The Trump administration is rightly being excoriated over revelations that they tried to pressure the FBI into refuting a story about communication with Russia. But if the White House's version of events is true, the FBI is an equal partner. Now more than ever, a special prosecutor is needed to get to the truth.
Donald Trump's White House is desperately trying to spin its way out of a bombshell CNN report which revealed that the administration tried to lean on the FBI to refute a story about Team Trump's contacts with Russia, but succeeded only in deepening the scandal.
The timeline for this current scandal is important, because it reveals both the FBI's culpability and the White House's chronic dishonesty.
This past weekend, White House Chief of Staff Reince Priebus was sent out to the Sunday shows to refute The New York Times' reporting, and although his claims were embellished as the day wore on, he initially stated only that a high-level intelligence source told him that reports of "constant contact" were "grossly overstated":
The New York Times, last week, put out an article with no direct sources that said that the Trump campaign had constant contacts with Russian spies, basically, you know, some treasonous type of accusations. We have now all kinds of people looking into this. I can assure you and I have been approved to say this — that the top levels of the intelligence community have assured me that that story is not only inaccurate, but it’s grossly overstated and it was wrong. And there’s nothing to it.
In all of his appearances, Priebus took pains to explain that he was authorized to disclose what this "top intelligence official" said to him, without revealing his name, yet continued to embellish what was allegedly said to him.
Then came CNN's blockbuster report, which former Nixon counsel John Dean aptly labeled an attempt at a cover-up:
I have expertise on this matter. Push back on an FBI investigation of the White House is better known as a COVER UP: https://t.co/SODcPzEMna
— John Dean (@JohnWDean) February 24, 2017
The CNN report prompted blistering pressure for an independent investigation, and not just from Democrats:
It's clear: Americans deserve an independent investigation into Russia's involvement with the Trump camp & Sessions must recuse himself. https://t.co/QpjGiuLuPr
— Kamala Harris (@KamalaHarris) February 24, 2017
If conflicts of interest in the executive and Congress keep impeding proper investigation of Russiagate, we'll need an independent inquiry. https://t.co/Hf5Voc6rUu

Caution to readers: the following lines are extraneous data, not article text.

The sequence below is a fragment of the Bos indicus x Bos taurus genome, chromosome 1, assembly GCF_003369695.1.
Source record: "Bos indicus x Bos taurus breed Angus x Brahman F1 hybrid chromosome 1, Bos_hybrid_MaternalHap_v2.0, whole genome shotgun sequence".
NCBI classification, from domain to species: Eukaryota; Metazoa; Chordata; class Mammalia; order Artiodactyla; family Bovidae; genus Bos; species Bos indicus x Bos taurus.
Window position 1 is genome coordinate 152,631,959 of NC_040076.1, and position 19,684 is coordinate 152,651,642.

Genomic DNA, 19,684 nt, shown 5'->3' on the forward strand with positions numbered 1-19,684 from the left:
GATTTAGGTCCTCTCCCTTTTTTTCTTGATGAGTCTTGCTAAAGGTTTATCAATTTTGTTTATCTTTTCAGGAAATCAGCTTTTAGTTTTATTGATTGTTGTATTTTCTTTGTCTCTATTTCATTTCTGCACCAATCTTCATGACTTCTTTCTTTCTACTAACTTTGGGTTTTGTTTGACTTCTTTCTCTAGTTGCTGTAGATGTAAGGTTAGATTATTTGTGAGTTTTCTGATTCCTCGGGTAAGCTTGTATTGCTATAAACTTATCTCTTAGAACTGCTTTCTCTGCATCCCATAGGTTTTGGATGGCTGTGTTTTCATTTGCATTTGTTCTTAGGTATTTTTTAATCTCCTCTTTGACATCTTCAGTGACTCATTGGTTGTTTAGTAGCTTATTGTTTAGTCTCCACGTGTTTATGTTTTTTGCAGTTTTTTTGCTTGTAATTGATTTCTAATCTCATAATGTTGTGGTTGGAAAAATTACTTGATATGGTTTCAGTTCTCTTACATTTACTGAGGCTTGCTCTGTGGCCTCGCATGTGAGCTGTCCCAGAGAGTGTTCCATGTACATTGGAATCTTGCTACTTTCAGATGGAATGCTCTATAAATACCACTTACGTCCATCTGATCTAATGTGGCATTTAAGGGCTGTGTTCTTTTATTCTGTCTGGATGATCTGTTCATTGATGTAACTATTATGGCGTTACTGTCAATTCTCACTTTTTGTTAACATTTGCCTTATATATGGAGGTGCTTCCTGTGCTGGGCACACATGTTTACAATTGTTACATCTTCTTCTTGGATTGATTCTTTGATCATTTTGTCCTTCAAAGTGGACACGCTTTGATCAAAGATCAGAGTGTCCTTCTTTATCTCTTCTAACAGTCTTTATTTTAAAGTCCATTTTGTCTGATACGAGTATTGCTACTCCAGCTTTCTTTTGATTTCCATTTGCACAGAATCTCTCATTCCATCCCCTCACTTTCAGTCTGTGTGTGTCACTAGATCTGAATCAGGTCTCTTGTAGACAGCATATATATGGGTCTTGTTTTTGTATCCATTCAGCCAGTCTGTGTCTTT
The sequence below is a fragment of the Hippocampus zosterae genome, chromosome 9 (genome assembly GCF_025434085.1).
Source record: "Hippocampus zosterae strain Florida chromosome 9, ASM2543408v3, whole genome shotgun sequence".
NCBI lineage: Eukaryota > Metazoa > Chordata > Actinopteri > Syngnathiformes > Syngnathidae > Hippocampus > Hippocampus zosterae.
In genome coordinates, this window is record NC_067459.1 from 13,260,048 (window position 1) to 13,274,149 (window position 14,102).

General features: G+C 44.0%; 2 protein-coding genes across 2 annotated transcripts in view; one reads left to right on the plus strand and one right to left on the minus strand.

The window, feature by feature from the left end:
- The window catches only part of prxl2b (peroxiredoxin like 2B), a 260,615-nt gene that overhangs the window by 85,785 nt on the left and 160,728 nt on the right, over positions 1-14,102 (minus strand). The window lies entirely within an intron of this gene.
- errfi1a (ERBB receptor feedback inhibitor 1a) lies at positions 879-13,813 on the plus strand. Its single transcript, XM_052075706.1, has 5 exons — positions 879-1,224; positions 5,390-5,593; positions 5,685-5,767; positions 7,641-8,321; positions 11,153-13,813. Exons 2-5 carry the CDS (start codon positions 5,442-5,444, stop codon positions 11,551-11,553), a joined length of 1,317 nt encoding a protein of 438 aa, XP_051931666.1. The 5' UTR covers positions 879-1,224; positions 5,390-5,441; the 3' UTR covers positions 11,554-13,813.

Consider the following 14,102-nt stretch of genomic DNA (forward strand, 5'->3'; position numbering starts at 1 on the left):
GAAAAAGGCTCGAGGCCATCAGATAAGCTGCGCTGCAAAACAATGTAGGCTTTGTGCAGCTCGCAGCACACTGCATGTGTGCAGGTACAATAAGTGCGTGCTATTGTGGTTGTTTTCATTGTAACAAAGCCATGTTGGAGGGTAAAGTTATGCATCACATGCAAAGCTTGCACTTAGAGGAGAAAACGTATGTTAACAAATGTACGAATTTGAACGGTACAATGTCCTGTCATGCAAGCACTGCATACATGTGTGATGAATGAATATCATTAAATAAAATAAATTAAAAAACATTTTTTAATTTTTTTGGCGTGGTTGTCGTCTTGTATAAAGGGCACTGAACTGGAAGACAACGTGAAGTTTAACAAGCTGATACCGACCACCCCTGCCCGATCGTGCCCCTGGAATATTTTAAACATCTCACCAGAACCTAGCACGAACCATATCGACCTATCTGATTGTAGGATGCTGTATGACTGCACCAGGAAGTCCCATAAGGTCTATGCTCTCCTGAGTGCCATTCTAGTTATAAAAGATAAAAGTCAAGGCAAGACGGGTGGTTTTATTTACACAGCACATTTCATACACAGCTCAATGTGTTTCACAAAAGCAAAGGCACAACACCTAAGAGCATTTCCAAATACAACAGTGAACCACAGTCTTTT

— Evan McMullin (@Evan_McMullin) February 24, 2017
So can we have a proper independent investigation *now*?
— David Frum (@davidfrum) February 24, 2017
— Colleen Hanabusa (@RepHanabusa) February 24, 2017
The real scandal, though, is that not only did the White House try to influence the FBI to prejudice their own investigation — they appear to have succeeded.
As constitutional law professor Lawrence Tribe noted in an interview with ThinkProgress, what Priebus did was at the very least unethical, and potentially an obstruction of justice:
“[I]t could well be attempted obstruction of justice, and it’s certainly so unethical that it would be a firing offense for a chief of staff in any White House that respects the rule of law,” Tribe said.
Federal law prohibits any communication that “endeavors to influence, obstruct, or impede, the due administration of justice.”
In attempting to side-step this scandal, however, the White House managed to implicate the FBI. On Friday morning, the White House held a "background briefing" on the report (from a pool report, via email from The White House, emphasis added, misspellings in original):
Background briefing by senior administration officials:
Major pushback on FBI-White House story. The 'tick-tock' starts with 7:30a meeting at WH 2/15 on unrelated intel issue conducted by Reince Priebus. FBI assistant director Andrew McCabe for 5 mins after meeting. At the one on one, McCabe said 'I want you to know story in NYT (in FBI investigating contacts between Trump campaign people and Russian intel) is BS.' (Some question whether he said bullshit or simply BS although officials best recollection is 'bullshit.') Preibus asked 'what can we do about this?' McCabe demurs and says he'll get back to Preibus. Preibus' can concern is he's 'getting crushed' on the story. 'What an I supposed to do?'
Later on, McCabe calls back and tells Preibus theFBI can't say anything. 'We'd love to help but we can't get into the position of making statements on every story.'
Preibus asked if he could cite 'senior intelligence officials' as saying there's nothing to the NYT story. McCabe says yes. Later on, FBI Director James Comey himself calls Preibus and reiterated much the same thing -- story BS but can't put out statement.
This means that the FBI authorized Priebus to disclose information about an ongoing investigation, in direct contradiction of Justice Department policy, which states that "components and personnel of the Department of Justice shall not respond to questions about the existence of an ongoing investigation or comment on its nature or progress."
That the disclosure was made "on background" does not change anything; it was as much on the record as the above "background briefing." What the disclosure did do, however, was to allow Priebus to embellish, and potentially lie about, the nature of that disclosure.
There are reportedly six intelligence agencies investigating Trump and his associates' contacts with Russia, and with this revelation by the White House, the FBI has proven itself a hopelessly prejudiced member of that task force.
More than ever, this episode highlights the need for an independent investigation headed by a special prosecutor, and a complete recusal by the Trump Justice Department and the FBI.